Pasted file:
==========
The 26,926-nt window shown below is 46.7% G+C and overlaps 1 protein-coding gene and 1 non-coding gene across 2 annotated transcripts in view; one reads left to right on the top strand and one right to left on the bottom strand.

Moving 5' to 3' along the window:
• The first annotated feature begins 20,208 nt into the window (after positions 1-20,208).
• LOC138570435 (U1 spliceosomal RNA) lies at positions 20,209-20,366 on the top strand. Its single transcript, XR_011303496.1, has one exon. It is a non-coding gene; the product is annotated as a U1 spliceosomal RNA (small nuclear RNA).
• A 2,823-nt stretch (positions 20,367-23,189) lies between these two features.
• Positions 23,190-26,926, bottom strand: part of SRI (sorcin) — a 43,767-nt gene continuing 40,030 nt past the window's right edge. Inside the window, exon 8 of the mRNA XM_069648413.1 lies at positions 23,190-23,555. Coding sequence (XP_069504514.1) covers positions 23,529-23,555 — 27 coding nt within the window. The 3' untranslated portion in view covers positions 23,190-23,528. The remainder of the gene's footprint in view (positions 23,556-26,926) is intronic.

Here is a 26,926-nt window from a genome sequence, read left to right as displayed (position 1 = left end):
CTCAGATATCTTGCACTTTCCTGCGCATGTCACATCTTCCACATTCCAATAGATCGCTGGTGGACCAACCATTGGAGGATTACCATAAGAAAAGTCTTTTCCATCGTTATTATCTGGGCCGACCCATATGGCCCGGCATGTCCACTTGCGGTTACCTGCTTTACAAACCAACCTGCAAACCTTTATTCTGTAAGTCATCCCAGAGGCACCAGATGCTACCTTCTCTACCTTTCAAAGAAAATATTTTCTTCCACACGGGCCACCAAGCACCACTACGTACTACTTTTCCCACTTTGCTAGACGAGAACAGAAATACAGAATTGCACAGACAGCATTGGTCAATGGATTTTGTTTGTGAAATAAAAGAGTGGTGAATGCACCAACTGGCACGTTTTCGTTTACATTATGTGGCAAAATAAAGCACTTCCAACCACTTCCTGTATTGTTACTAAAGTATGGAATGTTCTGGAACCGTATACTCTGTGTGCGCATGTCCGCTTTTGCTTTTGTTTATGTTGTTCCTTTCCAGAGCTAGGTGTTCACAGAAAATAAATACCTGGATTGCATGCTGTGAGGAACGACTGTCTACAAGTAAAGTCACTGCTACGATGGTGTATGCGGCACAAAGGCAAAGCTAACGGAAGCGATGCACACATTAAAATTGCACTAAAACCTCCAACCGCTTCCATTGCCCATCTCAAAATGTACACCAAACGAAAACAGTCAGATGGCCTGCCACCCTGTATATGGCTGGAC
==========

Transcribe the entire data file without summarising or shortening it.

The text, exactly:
The 26,926-nt window shown below is 46.7% G+C and overlaps 1 protein-coding gene and 1 non-coding gene across 2 annotated transcripts in view; one reads left to right on the top strand and one right to left on the bottom strand.

Moving 5' to 3' along the window:
• The first annotated feature begins 20,208 nt into the window (after positions 1-20,208).
• LOC138570435 (U1 spliceosomal RNA) lies at positions 20,209-20,366 on the top strand. Its single transcript, XR_011303496.1, has one exon. It is a non-coding gene; the product is annotated as a U1 spliceosomal RNA (small nuclear RNA).
• A 2,823-nt stretch (positions 20,367-23,189) lies between these two features.
• Positions 23,190-26,926, bottom strand: part of SRI (sorcin) — a 43,767-nt gene continuing 40,030 nt past the window's right edge. Inside the window, exon 8 of the mRNA XM_069648413.1 lies at positions 23,190-23,555. Coding sequence (XP_069504514.1) covers positions 23,529-23,555 — 27 coding nt within the window. The 3' untranslated portion in view covers positions 23,190-23,528. The remainder of the gene's footprint in view (positions 23,556-26,926) is intronic.

Here is a 26,926-nt window from a genome sequence, read left to right as displayed (position 1 = left end):
CTCAGATATCTTGCACTTTCCTGCGCATGTCACATCTTCCACATTCCAATAGATCGCTGGTGGACCAACCATTGGAGGATTACCATAAGAAAAGTCTTTTCCATCGTTATTATCTGGGCCGACCCATATGGCCCGGCATGTCCACTTGCGGTTACCTGCTTTACAAACCAACCTGCAAACCTTTATTCTGTAAGTCATCCCAGAGGCACCAGATGCTACCTTCTCTACCTTTCAAAGAAAATATTTTCTTCCACACGGGCCACCAAGCACCACTACGTACTACTTTTCCCACTTTGCTAGACGAGAACAGAAATACAGAATTGCACAGACAGCATTGGTCAATGGATTTTGTTTGTGAAATAAAAGAGTGGTGAATGCACCAACTGGCACGTTTTCGTTTACATTATGTGGCAAAATAAAGCACTTCCAACCACTTCCTGTATTGTTACTAAAGTATGGAATGTTCTGGAACCGTATACTCTGTGTGCGCATGTCCGCTTTTGCTTTTGTTTATGTTGTTCCTTTCCAGAGCTAGGTGTTCACAGAAAATAAATACCTGGATTGCATGCTGTGAGGAACGACTGTCTACAAGTAAAGTCACTGCTACGATGGTGTATGCGGCACAAAGGCAAAGCTAACGGAAGCGATGCACACATTAAAATTGCACTAAAACCTCCAACCGCTTCCATTGCCCATCTCAAAATGTACACCAAACGAAAACAGTCAGATGGCCTGCCACCCTGTATATGGCTGGAC